Stay-at-home mothers were often portrayed as an even bigger menace to society than career women. In 1942, in his best-selling “Generation of Vipers,” Philip Wylie coined the term “momism” to describe what he claimed was an epidemic of mothers who kept their sons tied to their apron strings, boasted incessantly of their worth and demanded that politicians heed their moralizing.
Momism became seen as a threat to the moral fiber of America on a par with communism. In 1945, the psychiatrist Edward Strecher argued that the 2.5 million men rejected or discharged from the Army as unfit during World War II were the product of overly protective mothers.
In the same year, an information education officer in the Army Air Forces conjectured that the insidious dependency of the American man on “ ‘Mom’ and her pies” had “killed as many men as a thousand German machine guns.” According to the 1947 best seller “Modern Woman: The Lost Sex,” two-thirds of Americans were neurotic, most of them made so by their mothers.
Typical of the invective against homemakers in the 1950s and 1960s was a 1957 best seller, “The Crack in the Picture Window,” which described suburban America as a “matriarchal society,” with the average husband “a woman-bossed, inadequate, money-terrified neuter” and the average wife a “nagging slob.” Anti-mom rhetoric was so pervasive that even Friedan recycled some of this ideology in “The Feminine Mystique” — including the repellent and now-discredited notion that overly devoted mothers turned their sons into homosexuals.
For their part, stay-at-home mothers complained of constant exhaustion. According to the most reliable study of all data available in the 1960s, full-time homemakers spent 55 hours a week on domestic chores, much more than they do today. Women with young children averaged even longer workweeks than that, and almost every woman I’ve interviewed who raised children in that era recalled that she rarely got any help from her husband, even on weekends.
In the 1946 edition of his perennial best seller, “Baby and Child Care,” Dr. Benjamin Spock suggested that Dad might “occasionally” change a diaper, give the baby a bottle or even “make the formula on Sunday.” But a leading sociologist of the day warned that a helpful father might be suspected of “having a little too much fat on the inner thigh.”
Not surprisingly, these social norms led to widespread feelings of inadequacy and depression among stay-at-home mothers. “The female doesn’t really expect a lot from life,” a mother told pollsters from Gallup in a survey in 1962. “She’s here as someone’s keeper — her husband’s or her children’s.”
Study after study found that homemakers had lower self-esteem than women who took paid employment, even when it came to assessing their skills as parents. They experienced higher levels of stress and greater vulnerability to depression than women with paying jobs. And they had few legal rights: wives had little protection against abusive husbands, and only eight states in 1963 gave a homemaker any claim on her husband’s earnings.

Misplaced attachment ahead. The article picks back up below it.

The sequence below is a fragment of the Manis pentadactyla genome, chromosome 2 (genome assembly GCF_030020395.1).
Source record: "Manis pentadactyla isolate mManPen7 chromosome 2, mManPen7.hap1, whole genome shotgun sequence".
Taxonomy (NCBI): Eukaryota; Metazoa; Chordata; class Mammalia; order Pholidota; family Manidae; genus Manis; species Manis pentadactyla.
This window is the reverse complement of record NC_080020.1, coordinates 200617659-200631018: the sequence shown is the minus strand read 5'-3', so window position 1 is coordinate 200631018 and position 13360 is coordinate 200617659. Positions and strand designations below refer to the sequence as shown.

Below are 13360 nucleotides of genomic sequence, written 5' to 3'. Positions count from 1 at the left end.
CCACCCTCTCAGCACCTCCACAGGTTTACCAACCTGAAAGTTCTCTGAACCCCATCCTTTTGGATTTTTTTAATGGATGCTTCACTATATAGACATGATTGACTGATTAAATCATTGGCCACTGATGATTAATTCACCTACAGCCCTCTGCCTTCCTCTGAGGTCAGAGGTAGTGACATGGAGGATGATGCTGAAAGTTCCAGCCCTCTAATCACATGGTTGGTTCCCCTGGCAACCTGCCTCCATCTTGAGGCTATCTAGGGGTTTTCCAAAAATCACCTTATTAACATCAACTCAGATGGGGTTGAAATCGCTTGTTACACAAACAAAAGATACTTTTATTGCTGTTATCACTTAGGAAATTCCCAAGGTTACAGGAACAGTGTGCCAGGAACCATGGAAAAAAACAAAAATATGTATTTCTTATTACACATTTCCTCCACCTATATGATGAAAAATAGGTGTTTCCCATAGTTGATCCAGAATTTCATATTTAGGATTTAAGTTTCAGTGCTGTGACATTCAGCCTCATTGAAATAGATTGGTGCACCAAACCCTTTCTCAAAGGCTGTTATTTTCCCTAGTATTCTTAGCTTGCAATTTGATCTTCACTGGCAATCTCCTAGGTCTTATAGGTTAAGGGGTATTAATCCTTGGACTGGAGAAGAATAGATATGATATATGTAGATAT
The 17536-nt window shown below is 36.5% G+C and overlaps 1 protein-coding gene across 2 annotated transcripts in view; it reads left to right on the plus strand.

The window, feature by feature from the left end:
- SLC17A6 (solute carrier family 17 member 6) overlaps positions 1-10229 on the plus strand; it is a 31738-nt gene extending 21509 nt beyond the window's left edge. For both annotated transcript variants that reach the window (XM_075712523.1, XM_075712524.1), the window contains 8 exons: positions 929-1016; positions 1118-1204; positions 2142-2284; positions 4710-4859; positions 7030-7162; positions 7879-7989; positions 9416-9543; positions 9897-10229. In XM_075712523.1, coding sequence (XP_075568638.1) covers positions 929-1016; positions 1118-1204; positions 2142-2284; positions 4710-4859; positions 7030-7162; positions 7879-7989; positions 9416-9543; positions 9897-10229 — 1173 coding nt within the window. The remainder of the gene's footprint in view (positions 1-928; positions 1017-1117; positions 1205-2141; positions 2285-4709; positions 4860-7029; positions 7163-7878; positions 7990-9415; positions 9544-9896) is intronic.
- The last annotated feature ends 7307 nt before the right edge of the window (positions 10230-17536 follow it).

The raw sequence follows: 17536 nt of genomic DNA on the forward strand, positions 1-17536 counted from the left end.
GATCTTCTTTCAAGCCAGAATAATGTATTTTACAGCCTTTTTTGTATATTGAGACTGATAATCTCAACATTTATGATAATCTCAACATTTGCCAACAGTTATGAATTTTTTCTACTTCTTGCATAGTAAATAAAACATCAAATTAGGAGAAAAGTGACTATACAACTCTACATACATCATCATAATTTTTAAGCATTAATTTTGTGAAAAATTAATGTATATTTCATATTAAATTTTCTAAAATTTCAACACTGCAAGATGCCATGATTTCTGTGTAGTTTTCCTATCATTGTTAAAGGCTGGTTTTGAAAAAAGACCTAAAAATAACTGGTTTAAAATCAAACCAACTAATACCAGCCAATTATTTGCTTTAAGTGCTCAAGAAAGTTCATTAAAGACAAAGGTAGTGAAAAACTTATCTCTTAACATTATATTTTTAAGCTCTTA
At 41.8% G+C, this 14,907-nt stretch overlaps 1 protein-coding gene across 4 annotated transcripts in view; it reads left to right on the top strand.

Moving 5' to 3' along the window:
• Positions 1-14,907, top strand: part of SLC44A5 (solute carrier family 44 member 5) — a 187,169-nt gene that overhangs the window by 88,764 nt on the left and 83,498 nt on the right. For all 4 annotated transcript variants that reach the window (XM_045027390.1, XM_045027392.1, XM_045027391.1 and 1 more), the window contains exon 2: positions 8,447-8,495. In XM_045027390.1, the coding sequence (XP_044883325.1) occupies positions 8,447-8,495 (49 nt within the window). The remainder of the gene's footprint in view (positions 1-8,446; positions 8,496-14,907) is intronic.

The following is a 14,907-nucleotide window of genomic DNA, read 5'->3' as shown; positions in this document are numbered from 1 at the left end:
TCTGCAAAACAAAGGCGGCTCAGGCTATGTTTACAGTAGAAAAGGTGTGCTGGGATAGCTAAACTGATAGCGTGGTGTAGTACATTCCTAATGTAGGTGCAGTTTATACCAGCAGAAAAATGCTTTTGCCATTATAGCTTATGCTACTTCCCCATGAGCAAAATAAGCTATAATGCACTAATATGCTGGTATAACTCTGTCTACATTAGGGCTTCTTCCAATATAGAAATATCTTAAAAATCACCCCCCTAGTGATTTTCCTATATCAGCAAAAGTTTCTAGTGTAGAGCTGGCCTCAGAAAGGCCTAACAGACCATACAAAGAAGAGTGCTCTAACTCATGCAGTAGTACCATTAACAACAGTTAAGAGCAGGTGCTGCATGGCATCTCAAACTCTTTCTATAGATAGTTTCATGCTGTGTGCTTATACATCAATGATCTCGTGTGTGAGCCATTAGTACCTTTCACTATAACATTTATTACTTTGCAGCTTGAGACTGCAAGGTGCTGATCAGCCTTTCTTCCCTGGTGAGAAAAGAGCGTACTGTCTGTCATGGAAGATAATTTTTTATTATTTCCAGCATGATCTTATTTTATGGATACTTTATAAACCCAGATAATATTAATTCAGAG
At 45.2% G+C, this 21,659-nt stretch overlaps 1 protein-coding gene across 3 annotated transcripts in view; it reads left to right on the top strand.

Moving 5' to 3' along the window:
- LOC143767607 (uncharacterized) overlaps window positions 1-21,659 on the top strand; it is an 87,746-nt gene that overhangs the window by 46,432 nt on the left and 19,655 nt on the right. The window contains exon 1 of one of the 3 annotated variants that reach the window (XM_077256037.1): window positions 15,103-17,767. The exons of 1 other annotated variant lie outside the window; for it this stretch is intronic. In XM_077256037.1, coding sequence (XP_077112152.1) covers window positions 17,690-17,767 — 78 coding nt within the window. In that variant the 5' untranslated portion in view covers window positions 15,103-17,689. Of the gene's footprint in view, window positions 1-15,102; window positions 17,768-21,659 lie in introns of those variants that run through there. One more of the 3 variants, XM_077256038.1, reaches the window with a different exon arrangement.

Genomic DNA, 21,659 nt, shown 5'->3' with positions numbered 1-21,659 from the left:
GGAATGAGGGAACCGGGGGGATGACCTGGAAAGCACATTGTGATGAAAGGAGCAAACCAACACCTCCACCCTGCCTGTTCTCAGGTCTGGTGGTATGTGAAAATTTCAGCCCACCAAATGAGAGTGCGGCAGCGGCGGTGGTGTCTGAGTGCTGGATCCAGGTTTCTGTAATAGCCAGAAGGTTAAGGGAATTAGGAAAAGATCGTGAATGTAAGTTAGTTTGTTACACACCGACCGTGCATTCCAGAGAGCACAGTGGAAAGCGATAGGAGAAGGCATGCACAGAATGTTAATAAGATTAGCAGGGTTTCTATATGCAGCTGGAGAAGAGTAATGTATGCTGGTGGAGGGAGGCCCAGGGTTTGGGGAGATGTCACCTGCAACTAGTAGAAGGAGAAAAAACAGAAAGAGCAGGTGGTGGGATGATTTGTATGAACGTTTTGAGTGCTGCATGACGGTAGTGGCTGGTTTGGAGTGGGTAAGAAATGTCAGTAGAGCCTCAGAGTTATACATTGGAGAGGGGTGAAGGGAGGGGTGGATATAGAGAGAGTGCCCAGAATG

Contrary to myth, “The Feminine Mystique” and feminism did not represent the beginning of the decline of the stay-at-home mother, but a turning point that led to much stronger legal rights and “working conditions” for her.
Domestic violence rates have fallen sharply for all wives, employed or not. As late as 1980, approximately 30 percent of wives said their husbands did no housework at all. By 2000, only 16 percent of wives made that statement and almost one-third said their husbands did half of all housework, child care or both.
Most researchers agree that these changes were spurred by the entry of wives and mothers into the work force. But full-time homemakers have especially benefited from them.
From 1975 to 1998 men married to full-time homemakers increased their contributions to housework as much, proportionally, as men whose wives were employed. And from 1965 to 1995, homemakers decreased their own housework hours more than did wives in dual-earner families. As a result, most stay-at-home mothers now have shorter total workweeks than their husbands.
There also seems to have been a significant shift in the relationship between depression and homemaking. Stay-at-home mothers still recount more feelings of loneliness than working mothers. But in a new Council on Contemporary Families briefing paper, the sociologists Margaret Usdansky and Rachel A. Gordon report that among mothers of young children, those who were not working and preferred not to have a job had a relatively low risk of depression — about as low as mothers who chose to work and were able to attain high-quality jobs.
Mothers who want to work outside the home but instead are full-time homemakers, however, have a higher risk of depression. This is a significant group: in 2000, 40 percent of full-time homemakers said they would prefer to be working at a paid job. So telling women who want to work that they or their children will be better off if they stay home is a mistake. Maternal depression is well known as being harmful to children’s development.
These findings suggest that it is time to stop arguing over who has things worse or who does things better, stay-at-home mothers or employed mothers. Instead, we should pay attention to women’s preferences and options.
Feminism has also fostered increased respect for men’s ability and desire to be involved parents. So we should also pay attention to expanding men’s ability to choose greater involvement in family life, just as we have expanded women’s ability to choose greater involvement in meaningful work.
While stay-at-home mothers may not have the aura of saintliness with which they were endowed in the 19th century, it’s indisputable that their status and lives have improved since their supposed heyday in the 1950s. On this Mother’s Day, it’s too bad that nostalgia for a golden age of motherhood that never existed still clouds our thinking about what’s best for mothers, fathers and their children.
By: Stephanie Coontz, Op-Ed Contributor, The New York Times, May 7, 2011